Daily Inspiration: Meet John Edelson
Originally published by VoyageMIA.
Today we’d like to introduce you to John Edelson.
Hi John, can you start by introducing yourself? We’d love to learn more about how you got to where you are today?
From my 20s into my mid 30s/40s, I worked for high-tech, high-growth companies. I started at Silicon Graphics where we pioneered 3D graphics. Following Silicon Graphics, I worked for The 3DO Company, which started the modern video game era. I then stayed in video game development for a number of years. A race-to-market marked these years — we had to be the first to use a new idea or technological capability. Once a new product was shipped to market, our mission became to replace the product with something much better as soon as possible.
When I became a father, I was in a position to observe my kids’ schooling closely. My kids went to classrooms that operated much like the ones that I had attended 40 years ago, and it astonished me to see that the educational system was so tradition-bound. It felt as if learning was out of touch with modern students, the modern world’s educational needs, and too slow to adopt possible technological improvements.
My initial plan was to focus on rich media, which required broadband (this was during the dial-up, modem days).
I chose to focus entirely on parents who wanted to educate their kids at home. I built a system for education at home by developing and licensing a highly interactive educational system, much of it game, all of professionally produced with an eye towards stimulating the students’ curiosity and attention. Once I launched Time4Learning, the homeschoolers found me. They were so engaged and so interested in meaningful education for their kids I fell in love with homeschoolers. Fortunately, it was mutual.
Can you talk to us a bit about the challenges and lessons you’ve learned along the way. Looking back would you say it’s been easy or smooth in retrospect?
The first few years were tough because the technology was tricky and my engineering team was not yet the robust department it is today (we were small but mighty!). We had a persistent challenge: I insisted on having a high-end multimedia system, but it sometimes didn’t work properly due to rudimentary home internet connections. Fortunately, the country switched to high-speed internet and WiFi became reliable. In retrospect, Time4Learning was in the right place, with the right product, at the right time. I had bet technology would catch up to us and, luckily, the future came along just as I hoped.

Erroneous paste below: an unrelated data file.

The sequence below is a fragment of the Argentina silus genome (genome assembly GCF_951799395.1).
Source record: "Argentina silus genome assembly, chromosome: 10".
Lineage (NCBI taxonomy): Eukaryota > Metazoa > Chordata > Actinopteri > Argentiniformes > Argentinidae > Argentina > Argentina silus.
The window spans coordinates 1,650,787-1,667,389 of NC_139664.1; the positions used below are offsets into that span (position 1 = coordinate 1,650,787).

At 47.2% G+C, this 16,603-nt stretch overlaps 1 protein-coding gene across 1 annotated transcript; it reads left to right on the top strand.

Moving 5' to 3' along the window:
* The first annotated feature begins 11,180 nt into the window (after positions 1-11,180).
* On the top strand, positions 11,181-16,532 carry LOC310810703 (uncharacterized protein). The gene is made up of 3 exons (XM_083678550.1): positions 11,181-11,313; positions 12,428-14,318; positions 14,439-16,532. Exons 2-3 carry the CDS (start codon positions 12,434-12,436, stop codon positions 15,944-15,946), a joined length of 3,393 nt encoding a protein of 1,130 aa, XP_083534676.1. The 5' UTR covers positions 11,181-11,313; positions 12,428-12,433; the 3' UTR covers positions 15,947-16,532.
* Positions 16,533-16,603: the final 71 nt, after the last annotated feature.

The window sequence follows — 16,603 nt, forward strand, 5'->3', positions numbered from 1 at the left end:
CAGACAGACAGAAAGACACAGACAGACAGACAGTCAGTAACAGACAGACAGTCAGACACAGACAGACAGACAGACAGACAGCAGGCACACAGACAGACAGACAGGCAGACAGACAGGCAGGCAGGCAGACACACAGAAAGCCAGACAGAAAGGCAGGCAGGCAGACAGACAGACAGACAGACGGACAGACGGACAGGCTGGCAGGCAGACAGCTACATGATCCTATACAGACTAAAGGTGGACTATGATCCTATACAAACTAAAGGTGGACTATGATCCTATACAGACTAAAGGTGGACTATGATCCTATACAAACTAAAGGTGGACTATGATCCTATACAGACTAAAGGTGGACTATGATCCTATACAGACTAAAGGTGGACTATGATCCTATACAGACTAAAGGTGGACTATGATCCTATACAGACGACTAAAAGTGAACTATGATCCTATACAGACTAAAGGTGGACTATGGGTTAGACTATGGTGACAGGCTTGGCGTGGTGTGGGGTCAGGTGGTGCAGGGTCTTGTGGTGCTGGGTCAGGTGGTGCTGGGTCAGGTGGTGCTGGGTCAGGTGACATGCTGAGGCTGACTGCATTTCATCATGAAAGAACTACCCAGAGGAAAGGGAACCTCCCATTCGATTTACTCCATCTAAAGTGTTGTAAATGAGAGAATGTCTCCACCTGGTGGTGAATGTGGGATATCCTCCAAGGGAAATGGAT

Alright, so let’s switch gears a bit and talk business. What should we know about your work?
Homeschoolers and I share a vision that the best education for children caters to the children’s pace, strengths, challenges, and interests. School systems, because they batch students by age, have increasingly strict standards about what a six or nine-year-old should be able to do. Since all children develop at their own pace, this creates all sorts of tensions and problems for children.
In addition, the social environment in schools can be very difficult for children as they grow and figure out who they are. Homeschooling is proven to provide effective student-centric education with plenty of social and extracurricular activities, leading to healthier, better-educated children and a more successful family life.
What sort of changes are you expecting over the next 5-10 years?
I predict that homeschooling’s rise in popularity will continue for three key reasons. First, now that so many people are homeschooling, it has become mainstream so colleges and employers are increasingly comfortable with homeschooled students. In addition, parents have seen for themselves (or via their neighbors) that homeschooling does work. Finally, as schools wrestle with culture wars and teacher shortages, homeschooling will appear more appealing to more people. Did you know that over 10% of the K12 students are being homeschooled this year?
I also predict that the quality of educational software will dramatically improve over the next few years, a bit like the way video games improved over the last decades. This also will make it easier for families to choose homeschooling.